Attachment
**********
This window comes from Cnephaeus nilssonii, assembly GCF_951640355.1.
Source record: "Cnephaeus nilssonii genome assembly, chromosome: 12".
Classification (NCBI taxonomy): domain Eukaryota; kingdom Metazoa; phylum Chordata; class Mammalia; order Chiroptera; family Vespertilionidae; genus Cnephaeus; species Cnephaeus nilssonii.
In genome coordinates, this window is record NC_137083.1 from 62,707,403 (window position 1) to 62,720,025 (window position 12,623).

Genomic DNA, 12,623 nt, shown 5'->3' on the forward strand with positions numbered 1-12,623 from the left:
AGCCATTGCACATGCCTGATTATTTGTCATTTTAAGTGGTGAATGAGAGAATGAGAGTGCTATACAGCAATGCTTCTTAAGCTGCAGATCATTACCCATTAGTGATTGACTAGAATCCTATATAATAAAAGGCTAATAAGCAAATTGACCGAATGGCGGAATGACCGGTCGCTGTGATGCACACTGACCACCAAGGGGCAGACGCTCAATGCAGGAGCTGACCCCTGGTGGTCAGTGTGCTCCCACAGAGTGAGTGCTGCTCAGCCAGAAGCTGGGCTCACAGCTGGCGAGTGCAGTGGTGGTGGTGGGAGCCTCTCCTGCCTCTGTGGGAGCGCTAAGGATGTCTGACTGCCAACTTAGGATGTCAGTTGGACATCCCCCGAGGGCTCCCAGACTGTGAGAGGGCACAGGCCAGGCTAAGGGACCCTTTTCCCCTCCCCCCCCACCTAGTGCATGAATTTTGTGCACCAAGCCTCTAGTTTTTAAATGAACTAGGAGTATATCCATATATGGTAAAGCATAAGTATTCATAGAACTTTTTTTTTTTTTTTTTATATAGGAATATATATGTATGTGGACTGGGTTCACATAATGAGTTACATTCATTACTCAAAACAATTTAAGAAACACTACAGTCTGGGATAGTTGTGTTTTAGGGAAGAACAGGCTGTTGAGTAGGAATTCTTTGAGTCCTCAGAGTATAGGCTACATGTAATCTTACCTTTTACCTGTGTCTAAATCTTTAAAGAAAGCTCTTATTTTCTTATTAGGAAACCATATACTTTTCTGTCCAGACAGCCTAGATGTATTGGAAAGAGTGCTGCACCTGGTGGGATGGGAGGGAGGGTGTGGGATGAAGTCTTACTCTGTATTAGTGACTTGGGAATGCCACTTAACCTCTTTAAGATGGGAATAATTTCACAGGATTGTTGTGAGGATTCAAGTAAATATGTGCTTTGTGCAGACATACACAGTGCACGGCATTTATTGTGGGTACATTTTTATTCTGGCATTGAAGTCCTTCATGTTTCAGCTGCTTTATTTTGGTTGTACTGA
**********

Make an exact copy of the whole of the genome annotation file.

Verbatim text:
This window comes from Cnephaeus nilssonii, assembly GCF_951640355.1.
Source record: "Cnephaeus nilssonii genome assembly, chromosome: 12".
Classification (NCBI taxonomy): domain Eukaryota; kingdom Metazoa; phylum Chordata; class Mammalia; order Chiroptera; family Vespertilionidae; genus Cnephaeus; species Cnephaeus nilssonii.
In genome coordinates, this window is record NC_137083.1 from 62,707,403 (window position 1) to 62,720,025 (window position 12,623).

Genomic DNA, 12,623 nt, shown 5'->3' on the forward strand with positions numbered 1-12,623 from the left:
AGCCATTGCACATGCCTGATTATTTGTCATTTTAAGTGGTGAATGAGAGAATGAGAGTGCTATACAGCAATGCTTCTTAAGCTGCAGATCATTACCCATTAGTGATTGACTAGAATCCTATATAATAAAAGGCTAATAAGCAAATTGACCGAATGGCGGAATGACCGGTCGCTGTGATGCACACTGACCACCAAGGGGCAGACGCTCAATGCAGGAGCTGACCCCTGGTGGTCAGTGTGCTCCCACAGAGTGAGTGCTGCTCAGCCAGAAGCTGGGCTCACAGCTGGCGAGTGCAGTGGTGGTGGTGGGAGCCTCTCCTGCCTCTGTGGGAGCGCTAAGGATGTCTGACTGCCAACTTAGGATGTCAGTTGGACATCCCCCGAGGGCTCCCAGACTGTGAGAGGGCACAGGCCAGGCTAAGGGACCCTTTTCCCCTCCCCCCCCACCTAGTGCATGAATTTTGTGCACCAAGCCTCTAGTTTTTAAATGAACTAGGAGTATATCCATATATGGTAAAGCATAAGTATTCATAGAACTTTTTTTTTTTTTTTTTATATAGGAATATATATGTATGTGGACTGGGTTCACATAATGAGTTACATTCATTACTCAAAACAATTTAAGAAACACTACAGTCTGGGATAGTTGTGTTTTAGGGAAGAACAGGCTGTTGAGTAGGAATTCTTTGAGTCCTCAGAGTATAGGCTACATGTAATCTTACCTTTTACCTGTGTCTAAATCTTTAAAGAAAGCTCTTATTTTCTTATTAGGAAACCATATACTTTTCTGTCCAGACAGCCTAGATGTATTGGAAAGAGTGCTGCACCTGGTGGGATGGGAGGGAGGGTGTGGGATGAAGTCTTACTCTGTATTAGTGACTTGGGAATGCCACTTAACCTCTTTAAGATGGGAATAATTTCACAGGATTGTTGTGAGGATTCAAGTAAATATGTGCTTTGTGCAGACATACACAGTGCACGGCATTTATTGTGGGTACATTTTTATTCTGGCATTGAAGTCCTTCATGTTTCAGCTGCTTTATTTTGGTTGTACTGA